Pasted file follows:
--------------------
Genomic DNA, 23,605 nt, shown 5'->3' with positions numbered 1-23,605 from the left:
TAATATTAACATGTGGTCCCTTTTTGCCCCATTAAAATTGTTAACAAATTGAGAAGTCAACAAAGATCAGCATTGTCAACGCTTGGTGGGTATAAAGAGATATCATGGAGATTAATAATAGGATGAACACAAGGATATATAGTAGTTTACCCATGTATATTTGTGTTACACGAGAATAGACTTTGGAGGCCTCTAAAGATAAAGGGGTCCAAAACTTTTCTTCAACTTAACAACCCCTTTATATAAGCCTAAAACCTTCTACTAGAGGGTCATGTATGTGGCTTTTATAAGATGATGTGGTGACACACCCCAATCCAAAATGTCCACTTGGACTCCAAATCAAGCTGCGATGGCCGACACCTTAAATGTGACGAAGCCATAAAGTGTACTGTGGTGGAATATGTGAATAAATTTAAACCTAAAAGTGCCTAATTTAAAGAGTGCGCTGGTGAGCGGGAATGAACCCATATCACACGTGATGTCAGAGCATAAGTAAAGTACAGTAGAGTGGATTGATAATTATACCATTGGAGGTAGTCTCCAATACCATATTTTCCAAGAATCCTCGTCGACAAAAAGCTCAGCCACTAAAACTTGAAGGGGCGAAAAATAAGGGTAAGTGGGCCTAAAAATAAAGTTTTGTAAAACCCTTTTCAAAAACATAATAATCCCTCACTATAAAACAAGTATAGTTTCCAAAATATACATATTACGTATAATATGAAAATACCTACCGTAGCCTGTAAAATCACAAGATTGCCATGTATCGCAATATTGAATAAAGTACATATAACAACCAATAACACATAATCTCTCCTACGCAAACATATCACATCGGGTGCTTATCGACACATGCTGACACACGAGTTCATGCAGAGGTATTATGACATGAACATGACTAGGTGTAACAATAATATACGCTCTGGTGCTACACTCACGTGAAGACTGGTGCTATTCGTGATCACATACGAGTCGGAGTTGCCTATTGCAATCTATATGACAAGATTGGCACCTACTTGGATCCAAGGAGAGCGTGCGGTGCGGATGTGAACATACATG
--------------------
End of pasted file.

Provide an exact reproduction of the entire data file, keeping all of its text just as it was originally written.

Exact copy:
Genomic DNA, 23,605 nt, shown 5'->3' with positions numbered 1-23,605 from the left:
TAATATTAACATGTGGTCCCTTTTTGCCCCATTAAAATTGTTAACAAATTGAGAAGTCAACAAAGATCAGCATTGTCAACGCTTGGTGGGTATAAAGAGATATCATGGAGATTAATAATAGGATGAACACAAGGATATATAGTAGTTTACCCATGTATATTTGTGTTACACGAGAATAGACTTTGGAGGCCTCTAAAGATAAAGGGGTCCAAAACTTTTCTTCAACTTAACAACCCCTTTATATAAGCCTAAAACCTTCTACTAGAGGGTCATGTATGTGGCTTTTATAAGATGATGTGGTGACACACCCCAATCCAAAATGTCCACTTGGACTCCAAATCAAGCTGCGATGGCCGACACCTTAAATGTGACGAAGCCATAAAGTGTACTGTGGTGGAATATGTGAATAAATTTAAACCTAAAAGTGCCTAATTTAAAGAGTGCGCTGGTGAGCGGGAATGAACCCATATCACACGTGATGTCAGAGCATAAGTAAAGTACAGTAGAGTGGATTGATAATTATACCATTGGAGGTAGTCTCCAATACCATATTTTCCAAGAATCCTCGTCGACAAAAAGCTCAGCCACTAAAACTTGAAGGGGCGAAAAATAAGGGTAAGTGGGCCTAAAAATAAAGTTTTGTAAAACCCTTTTCAAAAACATAATAATCCCTCACTATAAAACAAGTATAGTTTCCAAAATATACATATTACGTATAATATGAAAATACCTACCGTAGCCTGTAAAATCACAAGATTGCCATGTATCGCAATATTGAATAAAGTACATATAACAACCAATAACACATAATCTCTCCTACGCAAACATATCACATCGGGTGCTTATCGACACATGCTGACACACGAGTTCATGCAGAGGTATTATGACATGAACATGACTAGGTGTAACAATAATATACGCTCTGGTGCTACACTCACGTGAAGACTGGTGCTATTCGTGATCACATACGAGTCGGAGTTGCCTATTGCAATCTATATGACAAGATTGGCACCTACTTGGATCCAAGGAGAGCGTGCGGTGCGGATGTGAACATACATG